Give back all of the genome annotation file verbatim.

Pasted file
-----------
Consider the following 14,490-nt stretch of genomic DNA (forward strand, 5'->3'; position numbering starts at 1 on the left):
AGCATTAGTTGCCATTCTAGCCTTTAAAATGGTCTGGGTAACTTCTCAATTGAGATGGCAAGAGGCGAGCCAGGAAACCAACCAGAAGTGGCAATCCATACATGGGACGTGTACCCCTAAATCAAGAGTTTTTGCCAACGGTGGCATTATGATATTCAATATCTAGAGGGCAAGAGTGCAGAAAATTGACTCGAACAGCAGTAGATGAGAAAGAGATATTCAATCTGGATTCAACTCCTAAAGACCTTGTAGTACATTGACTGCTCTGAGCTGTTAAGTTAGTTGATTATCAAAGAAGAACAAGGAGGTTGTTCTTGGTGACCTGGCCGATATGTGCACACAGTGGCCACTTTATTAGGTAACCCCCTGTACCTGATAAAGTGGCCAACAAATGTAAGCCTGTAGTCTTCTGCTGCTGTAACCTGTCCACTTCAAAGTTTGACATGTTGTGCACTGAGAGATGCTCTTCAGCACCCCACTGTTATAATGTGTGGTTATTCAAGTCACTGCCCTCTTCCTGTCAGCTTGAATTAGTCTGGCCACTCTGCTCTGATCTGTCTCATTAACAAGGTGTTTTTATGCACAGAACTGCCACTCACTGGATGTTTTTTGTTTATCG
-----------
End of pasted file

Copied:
Consider the following 14,490-nt stretch of genomic DNA (forward strand, 5'->3'; position numbering starts at 1 on the left):
AGCATTAGTTGCCATTCTAGCCTTTAAAATGGTCTGGGTAACTTCTCAATTGAGATGGCAAGAGGCGAGCCAGGAAACCAACCAGAAGTGGCAATCCATACATGGGACGTGTACCCCTAAATCAAGAGTTTTTGCCAACGGTGGCATTATGATATTCAATATCTAGAGGGCAAGAGTGCAGAAAATTGACTCGAACAGCAGTAGATGAGAAAGAGATATTCAATCTGGATTCAACTCCTAAAGACCTTGTAGTACATTGACTGCTCTGAGCTGTTAAGTTAGTTGATTATCAAAGAAGAACAAGGAGGTTGTTCTTGGTGACCTGGCCGATATGTGCACACAGTGGCCACTTTATTAGGTAACCCCCTGTACCTGATAAAGTGGCCAACAAATGTAAGCCTGTAGTCTTCTGCTGCTGTAACCTGTCCACTTCAAAGTTTGACATGTTGTGCACTGAGAGATGCTCTTCAGCACCCCACTGTTATAATGTGTGGTTATTCAAGTCACTGCCCTCTTCCTGTCAGCTTGAATTAGTCTGGCCACTCTGCTCTGATCTGTCTCATTAACAAGGTGTTTTTATGCACAGAACTGCCACTCACTGGATGTTTTTTGTTTATCG